Gapsquare Blog

The Gender Pay Gap - Looking for Loopholes? We've got three

Posted by Zara Nanu on 21-Mar-2018 11:12:17
Last year, Channel 4’s Dispatches did an investigative piece called 'The Truth About Your Pay' on how companies comply with gender pay gap regulations and the way in which some consultants have been advising companies how to avoid reporting.

Consultants were filmed by undercover reporters who pretended to represent a fictitious cleaning company with 264 employees. Their recommendations ranged from options to split a company in two; reporting details of directors' pay as dividends not wages if they are also the owners; all the way to making some employees redundant.

While some employers might be interested in these short term measures, long term they will only have a negative impact. The costs of the consultants, combined with the costs of the recommended measures and having to maintain complex new structures going forward cannot be cheap. Ultimately employees will be more likely to question these measures and what they are hiding than the gender pay gap itself.


Instead, we’d like to provide an alternative list of loopholes. The kind of loopholes that make gender pay gap reporting regulations into an opportunity to become a fair employer that is more profitable, attracts and retains talent, and is transparent. The regulations in themselves are limited in what they show. Digging deeper into your data and making them a part of strategic growth to understand causes is where the magic happens.


Loophole 1. Data will show you why you have a gap

The key figures the government requires for reporting will give you a broad understanding of the average differences in basic and bonus pay. It will also provide you with an understanding if the gaps are there because of low proportion of women in higher paid roles and high proportion of women in lower paid roles.

Taking the regulations as an opportunity to drill down further into data can help unpick other issues that contribute to the pay gap. A few deep dives into data that can provide most insights are:

Pay data by occupation and job roles can help understand if there is a higher proportion of men in higher paid roles, not just in terms of management but also in term of occupations. Operational roles and roles in Science, Technology, Engineering and Maths have higher representation of men and a higher pay per hour. Support roles on the other hand see a higher proportion of women and pay less per hour. Slow career progression for women can also result in fewer women in higher level roles and therefore the Boardroom.

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Pay data by age can highlight if the company is losing talent following career breaks to care for families. Data from Gapsquare shows that the gender pay gap starts increasing after the age of 30 and doubles for every decade a woman is in employment.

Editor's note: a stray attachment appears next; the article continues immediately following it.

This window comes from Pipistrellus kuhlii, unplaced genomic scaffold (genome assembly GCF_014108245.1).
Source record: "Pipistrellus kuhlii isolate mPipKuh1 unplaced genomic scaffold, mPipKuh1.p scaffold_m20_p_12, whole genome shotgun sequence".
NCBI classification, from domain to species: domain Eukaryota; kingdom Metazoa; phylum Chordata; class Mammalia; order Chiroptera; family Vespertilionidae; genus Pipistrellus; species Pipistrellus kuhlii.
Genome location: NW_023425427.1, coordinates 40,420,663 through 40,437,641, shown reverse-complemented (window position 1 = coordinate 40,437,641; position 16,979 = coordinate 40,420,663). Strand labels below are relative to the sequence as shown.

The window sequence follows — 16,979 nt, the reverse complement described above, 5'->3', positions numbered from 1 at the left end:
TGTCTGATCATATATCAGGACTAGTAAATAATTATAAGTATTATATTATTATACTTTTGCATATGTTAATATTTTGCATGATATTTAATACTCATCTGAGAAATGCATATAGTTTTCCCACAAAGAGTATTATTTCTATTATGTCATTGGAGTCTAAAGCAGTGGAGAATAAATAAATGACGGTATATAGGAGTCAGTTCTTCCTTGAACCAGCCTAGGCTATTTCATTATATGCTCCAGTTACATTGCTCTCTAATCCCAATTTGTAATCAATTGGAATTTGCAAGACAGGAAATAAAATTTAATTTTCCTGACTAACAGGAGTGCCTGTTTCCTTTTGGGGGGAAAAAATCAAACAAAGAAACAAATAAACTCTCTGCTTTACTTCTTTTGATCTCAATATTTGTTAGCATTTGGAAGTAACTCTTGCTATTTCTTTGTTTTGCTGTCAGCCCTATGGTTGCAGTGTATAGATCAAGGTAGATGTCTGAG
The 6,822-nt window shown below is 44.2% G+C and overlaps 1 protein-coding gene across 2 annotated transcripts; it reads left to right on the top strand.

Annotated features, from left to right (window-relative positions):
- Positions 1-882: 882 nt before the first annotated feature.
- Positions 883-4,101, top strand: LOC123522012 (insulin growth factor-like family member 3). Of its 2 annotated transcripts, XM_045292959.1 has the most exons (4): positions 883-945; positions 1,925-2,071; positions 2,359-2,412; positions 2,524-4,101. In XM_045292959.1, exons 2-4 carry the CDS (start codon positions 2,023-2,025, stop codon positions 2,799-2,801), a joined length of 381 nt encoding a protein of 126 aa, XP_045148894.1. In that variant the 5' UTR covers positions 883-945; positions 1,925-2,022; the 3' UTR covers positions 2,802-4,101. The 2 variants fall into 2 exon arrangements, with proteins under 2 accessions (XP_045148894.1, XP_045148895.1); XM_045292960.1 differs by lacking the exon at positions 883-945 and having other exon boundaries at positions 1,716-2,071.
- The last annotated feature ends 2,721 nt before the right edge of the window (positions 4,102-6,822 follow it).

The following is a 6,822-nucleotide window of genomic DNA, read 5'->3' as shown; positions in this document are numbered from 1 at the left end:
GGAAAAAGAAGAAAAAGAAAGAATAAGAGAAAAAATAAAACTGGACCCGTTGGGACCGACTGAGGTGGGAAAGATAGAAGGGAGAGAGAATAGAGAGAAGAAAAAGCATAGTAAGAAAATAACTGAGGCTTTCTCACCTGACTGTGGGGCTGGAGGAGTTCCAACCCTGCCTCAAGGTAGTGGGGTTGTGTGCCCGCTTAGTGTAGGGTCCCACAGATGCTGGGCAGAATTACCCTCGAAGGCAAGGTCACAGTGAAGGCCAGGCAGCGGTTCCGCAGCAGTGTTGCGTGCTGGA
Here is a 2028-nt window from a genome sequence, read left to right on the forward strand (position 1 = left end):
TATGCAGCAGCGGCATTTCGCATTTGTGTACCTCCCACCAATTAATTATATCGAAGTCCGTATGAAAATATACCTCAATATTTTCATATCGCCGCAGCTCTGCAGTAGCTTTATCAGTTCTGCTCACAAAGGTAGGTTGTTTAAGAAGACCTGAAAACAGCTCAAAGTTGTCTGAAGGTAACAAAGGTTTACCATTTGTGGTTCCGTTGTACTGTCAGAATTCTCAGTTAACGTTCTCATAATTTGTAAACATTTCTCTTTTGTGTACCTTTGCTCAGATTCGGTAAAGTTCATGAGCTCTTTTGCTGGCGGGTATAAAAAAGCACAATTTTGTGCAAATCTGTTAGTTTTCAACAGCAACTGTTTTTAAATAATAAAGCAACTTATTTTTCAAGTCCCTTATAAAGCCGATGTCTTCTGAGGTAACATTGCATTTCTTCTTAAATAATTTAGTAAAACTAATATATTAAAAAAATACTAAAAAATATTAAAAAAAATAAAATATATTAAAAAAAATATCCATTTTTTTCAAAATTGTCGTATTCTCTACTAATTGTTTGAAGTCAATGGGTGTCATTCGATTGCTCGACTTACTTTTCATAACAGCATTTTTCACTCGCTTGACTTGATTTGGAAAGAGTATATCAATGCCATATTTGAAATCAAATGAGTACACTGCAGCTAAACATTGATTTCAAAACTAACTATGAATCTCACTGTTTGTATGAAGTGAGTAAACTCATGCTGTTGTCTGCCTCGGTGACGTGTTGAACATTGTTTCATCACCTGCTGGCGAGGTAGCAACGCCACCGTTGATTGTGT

Pay data by grade level and/or job role can disperse any concerns that pay discrepancies are due to equal pay issues.  

Loophole 2. Being transparent about the gap tells your teams you are an innovative and fair employer

Transparency drives performance. In 2014 academics Elena Belogolovsky and Peter Bamberger ran a research where they paid 280 people to complete a few rounds of a computer matching game. They fully disclosed the pay information to some people, while keeping it secret from others. The findings have shown that those who were kept in the dark performed worse than those who were informed about the practices.

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Loophole 3. Addressing the gender pay gap will increase your profit

Research shows that diversity drives profit. Most recently Rocio Lorenzo and Martin Reeves of Boston Consultancy Group surveyed 1,700 companies across eight countries and various industry sectors and the benefits of a diverse workforce are multiple. Across the board, more diverse enterprises also came up as most innovative and had 19% higher innovation revenues and 9% higher EBIT margins.

These loopholes of what is limited gender pay gap regulations far outweigh the ones recommended by consultants in the Dispatches show. In terms of cost, they can also be cheaper both long and short term.

Gapsquare currently provides a free piece of software that will get users the basic numbers for reporting the gender pay gap. Companies can start there and see how data can help them become a fair employer that attracts top productive talent and has increased profits compared to others in the sector.


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Tags: Dispatches, Loophole